T-Saw laminoplasty for the management of cervical spondylotic myelopathy: clinical and radiographic outcome.Spine (Phila Pa 1976). 2000 Jul 15; 25(14):1788-94.S
Independent evaluation of 18 patients with multilevel cervical spondylotic myelopathy who underwent threadwire T-saw laminoplasty.
Assess the efficacy of midline T-saw laminoplasty in non-Japanese patients based on clinical and radiographic criteria.
SUMMARY OF BACKGROUND DATA
Spinous process-splitting laminoplasty has been well accepted in Japan. The results in non-Japanese patients are unknown.
A single physician performed independent clinical and radiographic evaluations at latest follow-up (mean, 24 months). In addition to a patient self-assessment questionnaire, objective measures included physical examination, Pavlov's ratio, sagittal canal diameter (by computed tomography), cord compression index, cervical lordosis, range of motion, and complications.
Progression of myelopathy was arrested in all patients. Patients reported improvement in strength (78%), dexterity (67%), numbness (83%), pain (83%), and gait (67%). Bowel and bladder compromise resolved in five of six patients. The mean Nurick score improved from 2.7 to 0.9 (P < 0.001), and the mean Robinson pain score improved from 2.0 to 0.89 (P = 0.002). No patient required narcotic analgesics at latest follow-up compared with eight before laminoplasty. Objectively, 68% of patients with motor weakness regained normal strength (P = 0.001), whereas 50% regained normal sensation (P = 0.003). Radiographic canal expansion was verified by a statistically significant increase in the mean Pavlov ratio and osseous sagittal computed tomographic measurements. The mean cord compression index improved from 0.49 to 0.61 (P = 0.01). There was no significant change in mean cervical lordosis. Graft dislodgment or segmental instability did not occur. Complications included: infection (n = 1) and persistent postoperative motor root lesion at C5 (n = 1).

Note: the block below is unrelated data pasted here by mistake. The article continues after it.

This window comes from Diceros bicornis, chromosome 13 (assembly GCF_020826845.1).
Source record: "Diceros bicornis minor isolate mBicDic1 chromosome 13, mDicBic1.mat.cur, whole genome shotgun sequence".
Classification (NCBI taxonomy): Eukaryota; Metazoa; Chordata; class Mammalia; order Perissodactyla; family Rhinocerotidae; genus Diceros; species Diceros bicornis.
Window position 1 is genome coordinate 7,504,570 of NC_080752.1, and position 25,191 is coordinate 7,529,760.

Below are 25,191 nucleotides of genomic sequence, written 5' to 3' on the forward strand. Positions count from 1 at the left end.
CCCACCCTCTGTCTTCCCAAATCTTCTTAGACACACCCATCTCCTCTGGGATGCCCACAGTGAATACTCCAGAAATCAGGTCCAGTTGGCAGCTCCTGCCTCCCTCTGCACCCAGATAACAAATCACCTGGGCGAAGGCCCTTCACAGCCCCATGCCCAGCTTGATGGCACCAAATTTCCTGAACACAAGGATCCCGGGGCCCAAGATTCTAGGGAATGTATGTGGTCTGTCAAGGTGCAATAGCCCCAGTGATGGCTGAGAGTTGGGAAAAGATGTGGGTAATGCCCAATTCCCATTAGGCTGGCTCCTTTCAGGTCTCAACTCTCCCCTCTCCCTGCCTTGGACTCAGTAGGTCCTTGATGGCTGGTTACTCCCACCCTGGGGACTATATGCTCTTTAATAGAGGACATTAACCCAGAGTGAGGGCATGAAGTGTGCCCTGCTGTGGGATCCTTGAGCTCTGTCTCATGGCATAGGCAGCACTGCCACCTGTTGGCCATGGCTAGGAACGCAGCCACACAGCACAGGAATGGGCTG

T-saw laminoplasty appears to be a safe and effective method of arresting the progression of myelopathy and allowing marked functional improvement in most patients with multilevel cervical spondylotic myelopathy. [Key Words: cervical spine, decompression, laminoplasty, myelopathy, spondylosis]